Biel wore her “hero wig” (a character’s main hair piece on a TV or movie set) for most of her screen time, but she did have stunt wigs to film the murder scene. “I had two doubles that had a more sturdy base so that if the hair got pulled or anything like that, it wouldn’t tear the fine length of her hero wig,” Ballard said.
For her trial, Candy replaces her curls with a more refined look that Ballard achieved by straightening and blow-drying the hero wig. “The blowout, as far as our timing, was a lot less to do. It was about 20 minutes,” Ballard said. “I definitely wasn’t sick of the curly look by any means, but it was fun to move on to something different, which is a huge thing that plays into the story as well, because as far as we know, it was (Candy Montgomery’s) legal team that recommended that she blow her hair out for the trial.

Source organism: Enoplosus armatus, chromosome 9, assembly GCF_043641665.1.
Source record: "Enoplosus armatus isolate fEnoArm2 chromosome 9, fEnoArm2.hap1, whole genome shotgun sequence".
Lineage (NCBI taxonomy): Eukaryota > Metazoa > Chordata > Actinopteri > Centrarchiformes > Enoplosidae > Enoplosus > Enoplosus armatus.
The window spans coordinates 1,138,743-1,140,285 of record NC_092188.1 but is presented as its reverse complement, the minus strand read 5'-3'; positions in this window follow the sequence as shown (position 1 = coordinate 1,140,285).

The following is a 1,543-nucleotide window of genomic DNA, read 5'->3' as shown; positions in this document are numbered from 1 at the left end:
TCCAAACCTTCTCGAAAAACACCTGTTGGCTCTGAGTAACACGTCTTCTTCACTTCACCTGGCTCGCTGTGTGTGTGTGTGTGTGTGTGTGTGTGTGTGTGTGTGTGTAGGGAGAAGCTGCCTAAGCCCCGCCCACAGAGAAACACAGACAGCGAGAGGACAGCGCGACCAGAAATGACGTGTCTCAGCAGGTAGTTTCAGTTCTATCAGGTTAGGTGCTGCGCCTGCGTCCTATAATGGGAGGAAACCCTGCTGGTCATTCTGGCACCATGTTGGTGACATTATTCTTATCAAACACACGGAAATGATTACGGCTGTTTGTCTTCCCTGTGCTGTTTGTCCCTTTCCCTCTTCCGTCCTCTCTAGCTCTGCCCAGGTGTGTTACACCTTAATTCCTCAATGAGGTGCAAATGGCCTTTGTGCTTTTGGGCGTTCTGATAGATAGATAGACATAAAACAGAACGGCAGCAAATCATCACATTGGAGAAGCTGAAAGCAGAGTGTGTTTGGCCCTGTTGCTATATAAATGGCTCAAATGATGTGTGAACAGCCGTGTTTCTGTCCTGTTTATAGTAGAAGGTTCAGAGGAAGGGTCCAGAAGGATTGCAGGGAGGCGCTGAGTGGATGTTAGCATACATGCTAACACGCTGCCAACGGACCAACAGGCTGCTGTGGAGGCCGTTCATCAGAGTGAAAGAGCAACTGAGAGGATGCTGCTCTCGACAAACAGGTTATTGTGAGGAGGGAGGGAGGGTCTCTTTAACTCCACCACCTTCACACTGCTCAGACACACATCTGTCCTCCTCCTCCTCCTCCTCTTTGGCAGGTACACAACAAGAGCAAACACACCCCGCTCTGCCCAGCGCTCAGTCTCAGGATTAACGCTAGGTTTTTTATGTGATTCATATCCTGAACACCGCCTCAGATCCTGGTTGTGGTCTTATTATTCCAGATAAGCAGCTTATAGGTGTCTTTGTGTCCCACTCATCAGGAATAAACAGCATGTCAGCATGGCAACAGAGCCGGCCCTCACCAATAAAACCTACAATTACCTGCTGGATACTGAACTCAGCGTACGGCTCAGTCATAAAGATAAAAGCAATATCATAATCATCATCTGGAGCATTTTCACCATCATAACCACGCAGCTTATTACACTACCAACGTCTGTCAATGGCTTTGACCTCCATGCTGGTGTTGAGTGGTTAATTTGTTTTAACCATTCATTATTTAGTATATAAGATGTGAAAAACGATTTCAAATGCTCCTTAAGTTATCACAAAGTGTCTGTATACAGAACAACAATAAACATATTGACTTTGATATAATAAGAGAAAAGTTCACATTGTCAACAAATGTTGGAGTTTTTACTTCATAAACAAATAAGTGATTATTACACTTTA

“And that really does change her look from being this sort of carefree, chipper, popular person to being more serious. She’s fighting for her life at this point. As we moved into the courtroom, the whole tone of the show changed and the whole vibe on set changed. I do think had she been in the courtroom with her curly hair, it would’ve felt completely out of place.”
Betty Gore (Melanie Lynskey)